2016 Laureates’ Choice - Group Five

Sea Rhythms

Between the land and sea—your song,
the moon you left behind to stir the waters even here.
My body, recalling those arms around us,
the sway of sea and dune grasses,
the hair and sand of bodies, yours and mine.
Ten years ago, a hundred years from now
the same shell notes will start each day.
And still this morning's music—wooden mallet
taps the hollows, bright strings shout and chime
as if the sea will never die and sun
will never swell to claim her child.
As if there is a shore between black night
and open water. As if the sundering never happened,
will not call to us again.

Mary Kay Rummel
Fridley, MN

The Truest Sentence That You Know

Is not the truest sentence that I know
a sentience more felt than known, a flood
of necessariness in mirrored throe
milk white on black translucent water, blood
that rushes of its own in channels set
before time known, a verdict hotly lined
hard in swampgrass and water elm, a fete
exotic in the water's mirror, twined
bare bodies wound like Venus' hair adrift
in marshcreeks, witness envious natures who,
themselves enamored, sense that would and if
they might exhibit so, they'd die (and do)?
I love you says, of course, this selfsame thing
In brief yet fullest, truest sentencing.

Leighton Scott
Sugar Grove, NC

The Honeymoon

Gold rings in place, we stroll beside the Seine.
Montmartre lunch, après Notre Dame tour.
The world stands still nine magnifique jours.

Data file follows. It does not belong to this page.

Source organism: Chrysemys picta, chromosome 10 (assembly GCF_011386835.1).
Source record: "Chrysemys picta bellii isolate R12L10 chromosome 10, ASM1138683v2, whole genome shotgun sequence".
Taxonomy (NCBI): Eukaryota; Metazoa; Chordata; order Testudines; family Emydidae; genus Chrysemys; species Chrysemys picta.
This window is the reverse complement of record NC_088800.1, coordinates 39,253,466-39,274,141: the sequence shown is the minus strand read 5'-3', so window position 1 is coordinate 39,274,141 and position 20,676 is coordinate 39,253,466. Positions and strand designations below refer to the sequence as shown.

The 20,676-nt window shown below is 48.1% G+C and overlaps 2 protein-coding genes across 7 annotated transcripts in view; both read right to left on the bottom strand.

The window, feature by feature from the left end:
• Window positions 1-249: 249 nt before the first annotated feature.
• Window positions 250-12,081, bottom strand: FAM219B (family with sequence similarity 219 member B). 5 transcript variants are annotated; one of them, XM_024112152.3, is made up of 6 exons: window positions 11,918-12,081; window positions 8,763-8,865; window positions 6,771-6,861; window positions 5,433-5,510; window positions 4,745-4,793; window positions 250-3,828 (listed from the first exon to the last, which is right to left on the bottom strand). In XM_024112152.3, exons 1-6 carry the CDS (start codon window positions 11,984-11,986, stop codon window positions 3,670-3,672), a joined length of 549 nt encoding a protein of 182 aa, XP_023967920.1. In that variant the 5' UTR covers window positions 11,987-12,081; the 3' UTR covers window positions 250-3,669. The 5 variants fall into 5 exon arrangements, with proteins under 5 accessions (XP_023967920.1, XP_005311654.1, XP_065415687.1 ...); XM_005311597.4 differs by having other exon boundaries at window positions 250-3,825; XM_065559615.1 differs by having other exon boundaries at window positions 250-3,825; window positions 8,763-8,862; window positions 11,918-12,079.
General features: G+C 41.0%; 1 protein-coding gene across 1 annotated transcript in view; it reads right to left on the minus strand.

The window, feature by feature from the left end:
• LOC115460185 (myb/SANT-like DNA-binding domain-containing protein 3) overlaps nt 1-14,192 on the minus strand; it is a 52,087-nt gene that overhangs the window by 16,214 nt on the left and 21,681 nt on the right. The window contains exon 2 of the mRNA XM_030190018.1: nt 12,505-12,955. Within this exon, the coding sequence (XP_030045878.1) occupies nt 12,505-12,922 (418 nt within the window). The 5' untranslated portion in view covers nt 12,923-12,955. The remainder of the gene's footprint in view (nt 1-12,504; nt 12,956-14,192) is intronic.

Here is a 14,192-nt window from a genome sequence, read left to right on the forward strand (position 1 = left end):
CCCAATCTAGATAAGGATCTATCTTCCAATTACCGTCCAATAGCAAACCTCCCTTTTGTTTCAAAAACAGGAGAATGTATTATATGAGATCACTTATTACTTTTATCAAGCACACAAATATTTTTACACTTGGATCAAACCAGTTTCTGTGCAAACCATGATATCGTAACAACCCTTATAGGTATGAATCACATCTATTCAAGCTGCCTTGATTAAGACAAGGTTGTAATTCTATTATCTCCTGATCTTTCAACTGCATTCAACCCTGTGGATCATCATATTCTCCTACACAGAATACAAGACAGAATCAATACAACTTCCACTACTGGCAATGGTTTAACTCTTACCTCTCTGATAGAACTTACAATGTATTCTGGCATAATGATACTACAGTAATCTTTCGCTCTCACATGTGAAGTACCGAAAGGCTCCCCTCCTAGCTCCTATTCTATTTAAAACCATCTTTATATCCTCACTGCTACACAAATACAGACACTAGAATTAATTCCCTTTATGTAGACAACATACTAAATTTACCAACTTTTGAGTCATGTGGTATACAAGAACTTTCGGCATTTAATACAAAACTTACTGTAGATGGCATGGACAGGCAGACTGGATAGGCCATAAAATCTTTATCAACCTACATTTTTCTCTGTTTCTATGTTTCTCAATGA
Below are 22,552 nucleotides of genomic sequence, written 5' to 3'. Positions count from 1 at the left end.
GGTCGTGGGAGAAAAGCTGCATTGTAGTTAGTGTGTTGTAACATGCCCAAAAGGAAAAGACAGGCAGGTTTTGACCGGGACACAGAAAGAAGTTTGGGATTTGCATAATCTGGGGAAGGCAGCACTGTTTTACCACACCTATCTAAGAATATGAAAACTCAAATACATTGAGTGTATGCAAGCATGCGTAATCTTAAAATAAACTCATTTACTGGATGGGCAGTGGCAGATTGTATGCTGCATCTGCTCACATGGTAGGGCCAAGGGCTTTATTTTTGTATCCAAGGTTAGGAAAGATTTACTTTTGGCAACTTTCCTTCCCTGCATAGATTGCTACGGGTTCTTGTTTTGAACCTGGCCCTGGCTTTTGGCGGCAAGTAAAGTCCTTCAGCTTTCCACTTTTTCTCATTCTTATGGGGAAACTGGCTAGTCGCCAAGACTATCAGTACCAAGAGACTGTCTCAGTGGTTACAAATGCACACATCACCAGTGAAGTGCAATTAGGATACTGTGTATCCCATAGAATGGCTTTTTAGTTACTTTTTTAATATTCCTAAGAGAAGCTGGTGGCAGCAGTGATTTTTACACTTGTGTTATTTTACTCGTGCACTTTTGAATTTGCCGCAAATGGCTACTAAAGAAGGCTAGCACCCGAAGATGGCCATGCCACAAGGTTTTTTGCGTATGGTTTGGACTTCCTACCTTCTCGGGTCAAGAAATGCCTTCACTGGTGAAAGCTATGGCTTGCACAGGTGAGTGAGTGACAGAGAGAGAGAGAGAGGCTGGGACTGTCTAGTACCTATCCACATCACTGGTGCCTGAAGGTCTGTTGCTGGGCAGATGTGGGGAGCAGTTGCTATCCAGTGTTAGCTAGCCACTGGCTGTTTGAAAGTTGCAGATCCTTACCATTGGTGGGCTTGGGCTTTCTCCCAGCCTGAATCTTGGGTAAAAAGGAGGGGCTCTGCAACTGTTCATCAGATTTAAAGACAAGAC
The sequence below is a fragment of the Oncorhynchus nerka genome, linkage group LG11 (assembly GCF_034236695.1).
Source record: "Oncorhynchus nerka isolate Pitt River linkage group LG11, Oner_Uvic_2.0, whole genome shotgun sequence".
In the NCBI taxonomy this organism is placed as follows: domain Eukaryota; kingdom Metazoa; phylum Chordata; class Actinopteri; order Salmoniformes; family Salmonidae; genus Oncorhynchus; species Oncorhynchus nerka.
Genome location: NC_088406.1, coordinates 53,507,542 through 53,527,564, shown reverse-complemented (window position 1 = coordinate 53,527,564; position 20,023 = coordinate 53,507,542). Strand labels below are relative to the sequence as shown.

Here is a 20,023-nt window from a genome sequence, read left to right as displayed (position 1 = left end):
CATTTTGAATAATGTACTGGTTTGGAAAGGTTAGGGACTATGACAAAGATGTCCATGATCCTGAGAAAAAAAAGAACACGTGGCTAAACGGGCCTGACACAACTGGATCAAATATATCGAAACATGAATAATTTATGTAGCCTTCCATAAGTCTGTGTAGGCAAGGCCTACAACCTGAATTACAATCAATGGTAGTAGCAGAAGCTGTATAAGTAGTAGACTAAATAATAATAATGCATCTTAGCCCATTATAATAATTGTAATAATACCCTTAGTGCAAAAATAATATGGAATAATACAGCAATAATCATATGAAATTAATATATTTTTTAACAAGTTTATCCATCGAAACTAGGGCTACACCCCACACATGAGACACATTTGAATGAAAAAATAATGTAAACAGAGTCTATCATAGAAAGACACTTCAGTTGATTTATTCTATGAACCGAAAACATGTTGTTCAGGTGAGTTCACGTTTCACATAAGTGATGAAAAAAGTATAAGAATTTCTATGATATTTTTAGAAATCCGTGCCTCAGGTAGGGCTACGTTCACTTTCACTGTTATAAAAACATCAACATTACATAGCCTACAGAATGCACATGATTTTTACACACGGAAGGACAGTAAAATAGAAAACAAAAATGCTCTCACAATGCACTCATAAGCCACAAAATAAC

The clock strikes 12. Will we come back again?

Hearts to our grindstones. Chase less precious rings.
We scurry through the maze. Starbucked rat race.
Two houses merge into one cozy space.
A swollen belly changes everything.

Pink blankies, onesies, diapers, teething rings.
It's toymageddon! Chaos the new norm.
Her ballet slippers morph to cleats, and then...
Car dates, class rings, diploma, pack her things.
Six teary eyes outside a college dorm.
We're free to fly. But is there “back again?”

Michael Seese
Chagrin Falls, OH


The train I’m on has risen from the earth.
Ailanthus grows between electric tracks
and barbed wire fence but smoking to the north:
a small abandoned picnic, empty Cokes.
I’d never come on foot and find the gap
but, if I did, I’d walk in Queen Anne’s lace
and green foxtails where all the grass is deep
and scarlet brambles start to be the woods.
My life would never find me. A man who smokes
a blue cigar has just passed me a note:
I need a loan to fix my father’s brakes,
two hundred, maybe three, until tonight.

I read it, hand it back, and shake my head.
Everyone is broke, he writes, or dead.

Anne Sheldon
Silver Spring, MD


Damselfly wings folded in the briar
Royalty is passing with its schnauzers
Thick eyebrows and long hair on their muzzles
Straining urgently against their collars
Looking all the while like cursed courtiers
One wonders how they fell out of favor
Did they fail to please the queen as humans?
Did the king find others to amuse him?
Tongues lolling, scrota dragging on the ground
Now they are naked engines of desire
More despised than old eunuchs in the choir
Or chattel slaves or prisoners of war
Who are not the authors of their own fate
The hardest fall is for the would be great.

Tim Vincent
Pittsburgh, PA